WW: Most of your subjects have a symbolic meaning attached to them. Is there a piece that is more symbolic to you personally than others?
BM: There actually is one that’s totally personal, and I didn’t even think it as I was creating. It was my mum that asked about it later, and she was right. It’s Lifestyles Come Undone, a drawing of a Lifestyles condom and a piece of yarn that’s being unraveled.
I picked up the condom from a very unpleasant and difficult visit to Planned Parenthood. I thought I was just attracted to its texture and reflective surface. When I later photographed it, and paired it with the yellow string, I thought it was its opposite texture that made it interesting. In hindsight, this was a really awful time in my life. My plans had unraveled like the string had and I guess I was trying to immortalize or signify something in my life. Not having the words to do so or even being conscious in my mind, this artwork came out of it. Something that I couldn’t really talk about became art that could mean whatever the viewer wanted from it, and that felt freeing in a way.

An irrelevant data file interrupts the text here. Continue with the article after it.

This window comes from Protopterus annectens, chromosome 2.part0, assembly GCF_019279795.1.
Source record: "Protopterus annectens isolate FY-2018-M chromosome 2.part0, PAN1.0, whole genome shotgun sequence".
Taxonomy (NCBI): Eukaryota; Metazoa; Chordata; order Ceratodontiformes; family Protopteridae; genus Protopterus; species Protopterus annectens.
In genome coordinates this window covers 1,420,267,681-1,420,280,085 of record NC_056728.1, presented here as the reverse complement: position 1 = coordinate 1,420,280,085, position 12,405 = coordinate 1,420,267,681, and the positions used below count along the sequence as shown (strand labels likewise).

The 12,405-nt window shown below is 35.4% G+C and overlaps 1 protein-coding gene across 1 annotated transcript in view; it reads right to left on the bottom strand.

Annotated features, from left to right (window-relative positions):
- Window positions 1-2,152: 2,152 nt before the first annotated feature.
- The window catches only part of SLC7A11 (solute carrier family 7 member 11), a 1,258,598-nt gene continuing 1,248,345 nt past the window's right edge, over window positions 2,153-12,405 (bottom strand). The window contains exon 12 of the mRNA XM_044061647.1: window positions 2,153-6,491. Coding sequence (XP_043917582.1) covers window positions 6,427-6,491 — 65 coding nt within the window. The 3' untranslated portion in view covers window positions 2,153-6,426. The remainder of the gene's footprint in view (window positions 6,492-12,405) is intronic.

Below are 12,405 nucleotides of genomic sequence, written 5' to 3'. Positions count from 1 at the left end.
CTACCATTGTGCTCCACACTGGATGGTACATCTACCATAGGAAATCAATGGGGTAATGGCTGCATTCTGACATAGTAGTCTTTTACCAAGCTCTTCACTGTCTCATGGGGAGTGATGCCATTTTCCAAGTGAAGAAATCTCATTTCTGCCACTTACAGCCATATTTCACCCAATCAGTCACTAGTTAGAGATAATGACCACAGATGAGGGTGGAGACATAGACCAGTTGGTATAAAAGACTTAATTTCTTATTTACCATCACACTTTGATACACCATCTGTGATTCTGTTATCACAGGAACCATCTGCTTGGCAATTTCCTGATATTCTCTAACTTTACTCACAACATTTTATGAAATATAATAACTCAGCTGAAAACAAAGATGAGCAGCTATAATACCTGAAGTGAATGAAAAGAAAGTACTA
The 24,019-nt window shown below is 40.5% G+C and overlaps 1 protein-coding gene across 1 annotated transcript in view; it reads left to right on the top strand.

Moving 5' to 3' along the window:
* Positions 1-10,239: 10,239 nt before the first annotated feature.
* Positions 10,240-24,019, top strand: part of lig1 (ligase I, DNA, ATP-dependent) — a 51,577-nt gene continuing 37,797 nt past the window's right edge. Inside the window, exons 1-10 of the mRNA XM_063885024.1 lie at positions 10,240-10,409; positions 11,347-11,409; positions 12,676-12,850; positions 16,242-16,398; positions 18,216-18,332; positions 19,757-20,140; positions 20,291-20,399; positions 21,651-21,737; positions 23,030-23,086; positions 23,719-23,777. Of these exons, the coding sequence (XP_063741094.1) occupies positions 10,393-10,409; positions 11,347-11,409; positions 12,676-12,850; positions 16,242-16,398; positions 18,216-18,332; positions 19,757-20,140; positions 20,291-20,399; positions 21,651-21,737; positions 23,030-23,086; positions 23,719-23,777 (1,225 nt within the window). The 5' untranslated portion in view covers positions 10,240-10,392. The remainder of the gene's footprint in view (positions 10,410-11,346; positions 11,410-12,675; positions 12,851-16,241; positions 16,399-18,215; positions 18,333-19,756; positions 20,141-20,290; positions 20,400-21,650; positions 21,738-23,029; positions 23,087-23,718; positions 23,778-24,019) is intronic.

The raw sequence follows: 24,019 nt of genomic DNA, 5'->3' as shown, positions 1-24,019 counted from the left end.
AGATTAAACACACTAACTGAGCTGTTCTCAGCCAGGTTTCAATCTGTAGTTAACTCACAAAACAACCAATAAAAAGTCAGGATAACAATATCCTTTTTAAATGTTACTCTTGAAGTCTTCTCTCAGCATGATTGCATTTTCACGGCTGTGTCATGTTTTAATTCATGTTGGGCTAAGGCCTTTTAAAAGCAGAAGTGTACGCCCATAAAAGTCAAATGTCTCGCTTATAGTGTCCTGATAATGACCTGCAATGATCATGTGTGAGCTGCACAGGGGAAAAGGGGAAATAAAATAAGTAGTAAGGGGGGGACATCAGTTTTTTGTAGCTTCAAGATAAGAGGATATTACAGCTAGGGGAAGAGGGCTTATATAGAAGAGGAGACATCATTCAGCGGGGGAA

WW: What are you working on next?
BM: I’m really excited to have just signed a new contract with Tappan and to continue our work together. They’ve been great and I love working not totally solo anymore. I have two more original artworks due to be released before the end of the year, and while I’m hoping to be settled in one spot for a bit, I’ve been traveling for the last two months and gathered a few things I’m excited about. It would be cool to do a whole collection, but again, I think due to the time it takes to complete one piece, I enjoy bringing them out one by one. I can’t seem to stay excited by one idea for long enough.
Something Coloradan-themed is definitely due to arrive soon, and probably an ode to my home country Australia. I’m always inspired by food, and that’s a limitless field, but I’m definitely tapping a little more into my messages and what I want to say with my pieces, hoping that my portfolio says something about me in its entirety.
Go inside the worlds of art, fashion, design, and lifestyle.